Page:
"My most recent work is a response to discoveries made while exploring the notion of the ‘black experience.’ The objective continues to be the use of memory as a spark toward an investigation, which could lead me to reconsider issues in new ways. The difference is that the more recent work is anchored in a more formal aesthetic.
My goal was to take a break from work that, at times, seemed laden with cultural symbolism. A shift from the literal could possibly bring clarity. My hope was to position myself in a more fertile place for exploration and discovery. I have found from past experiences that my use of abstraction always seemed to lead me to such a place, eventually revealing a kind of essence of what I’m attempting to communicate. This is very important as I continue on the path of exploring identity.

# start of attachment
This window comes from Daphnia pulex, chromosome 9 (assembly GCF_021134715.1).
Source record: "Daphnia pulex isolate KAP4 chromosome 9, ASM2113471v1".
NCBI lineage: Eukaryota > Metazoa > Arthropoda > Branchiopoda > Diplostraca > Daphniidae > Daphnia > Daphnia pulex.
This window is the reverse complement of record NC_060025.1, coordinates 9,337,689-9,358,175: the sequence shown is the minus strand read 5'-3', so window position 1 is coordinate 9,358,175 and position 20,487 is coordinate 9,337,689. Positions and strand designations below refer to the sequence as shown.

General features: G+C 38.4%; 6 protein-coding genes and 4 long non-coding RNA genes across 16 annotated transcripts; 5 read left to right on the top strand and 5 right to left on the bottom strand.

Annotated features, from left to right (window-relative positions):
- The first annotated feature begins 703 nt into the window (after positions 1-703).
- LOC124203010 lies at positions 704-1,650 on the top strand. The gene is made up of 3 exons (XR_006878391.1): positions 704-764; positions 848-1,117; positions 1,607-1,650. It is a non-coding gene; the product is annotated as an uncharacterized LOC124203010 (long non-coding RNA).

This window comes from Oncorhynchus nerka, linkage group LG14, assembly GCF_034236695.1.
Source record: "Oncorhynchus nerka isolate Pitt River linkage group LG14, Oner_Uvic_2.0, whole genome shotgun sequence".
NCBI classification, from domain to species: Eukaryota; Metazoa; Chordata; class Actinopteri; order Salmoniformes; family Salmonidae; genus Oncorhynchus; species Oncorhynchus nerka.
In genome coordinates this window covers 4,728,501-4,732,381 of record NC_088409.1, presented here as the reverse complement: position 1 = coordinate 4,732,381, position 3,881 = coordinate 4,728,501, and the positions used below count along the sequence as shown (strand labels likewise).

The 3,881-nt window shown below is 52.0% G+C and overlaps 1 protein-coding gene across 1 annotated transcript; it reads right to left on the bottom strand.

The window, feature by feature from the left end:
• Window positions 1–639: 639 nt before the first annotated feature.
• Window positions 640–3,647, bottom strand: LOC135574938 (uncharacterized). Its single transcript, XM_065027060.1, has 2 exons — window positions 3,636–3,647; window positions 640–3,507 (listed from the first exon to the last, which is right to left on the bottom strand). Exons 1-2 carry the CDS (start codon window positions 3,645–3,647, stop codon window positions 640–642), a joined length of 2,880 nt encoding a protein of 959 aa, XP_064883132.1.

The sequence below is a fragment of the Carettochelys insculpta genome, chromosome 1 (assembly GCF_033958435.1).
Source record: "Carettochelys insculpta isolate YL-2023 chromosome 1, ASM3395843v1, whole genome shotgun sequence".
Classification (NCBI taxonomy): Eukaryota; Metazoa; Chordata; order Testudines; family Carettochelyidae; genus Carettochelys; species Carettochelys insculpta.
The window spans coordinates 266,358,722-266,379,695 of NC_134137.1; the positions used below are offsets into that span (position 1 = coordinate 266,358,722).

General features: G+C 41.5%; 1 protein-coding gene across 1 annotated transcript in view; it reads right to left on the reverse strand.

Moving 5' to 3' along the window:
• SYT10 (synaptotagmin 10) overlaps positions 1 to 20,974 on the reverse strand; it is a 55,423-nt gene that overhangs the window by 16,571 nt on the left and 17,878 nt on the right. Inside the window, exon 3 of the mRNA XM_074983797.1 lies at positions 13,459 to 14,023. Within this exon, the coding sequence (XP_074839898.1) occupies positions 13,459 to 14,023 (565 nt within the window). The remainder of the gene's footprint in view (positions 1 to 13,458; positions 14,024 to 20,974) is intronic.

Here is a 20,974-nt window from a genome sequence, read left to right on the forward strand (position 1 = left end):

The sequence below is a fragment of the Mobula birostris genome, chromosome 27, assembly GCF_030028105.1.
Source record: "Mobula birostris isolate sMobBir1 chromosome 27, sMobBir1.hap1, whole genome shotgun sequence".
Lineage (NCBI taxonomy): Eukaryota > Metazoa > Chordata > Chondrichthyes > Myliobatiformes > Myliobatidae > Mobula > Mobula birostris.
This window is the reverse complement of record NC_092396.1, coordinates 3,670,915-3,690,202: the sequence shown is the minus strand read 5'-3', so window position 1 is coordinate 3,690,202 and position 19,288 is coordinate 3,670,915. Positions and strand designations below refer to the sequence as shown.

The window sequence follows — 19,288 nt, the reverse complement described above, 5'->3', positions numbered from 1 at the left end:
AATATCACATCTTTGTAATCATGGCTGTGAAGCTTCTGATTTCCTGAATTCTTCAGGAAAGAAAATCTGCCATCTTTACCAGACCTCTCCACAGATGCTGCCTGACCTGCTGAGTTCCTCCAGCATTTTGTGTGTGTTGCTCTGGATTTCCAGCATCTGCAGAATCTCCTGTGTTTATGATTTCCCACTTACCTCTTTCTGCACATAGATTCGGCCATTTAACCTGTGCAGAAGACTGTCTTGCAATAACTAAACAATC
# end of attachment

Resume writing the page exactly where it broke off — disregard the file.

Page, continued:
While constructing the more literal work, I was constantly making visual connections to my interest in ancient architecture, modern design, and abstract painting; more importantly, these were interests that were visually apparent in my not so recent work. As my work in the studio transitions from being more like the construction of objects and symbols toward a more immediate, intuitive, abstracted approach, certain shapes and designs are becoming more prevalent than others.
Lately, I have become obsessed with circles and chevron-like shapes. I’m beginning to see them as symbols that represent the black condition in America. Maybe the circle represents the vicious cycle that blacks find themselves in due to social-economic and racial issues. Maybe the chevron-like shape creates a directional flow; representing past, present and the future of black in America.” – Darius Hill"
Credit: Exhibition overview from museum website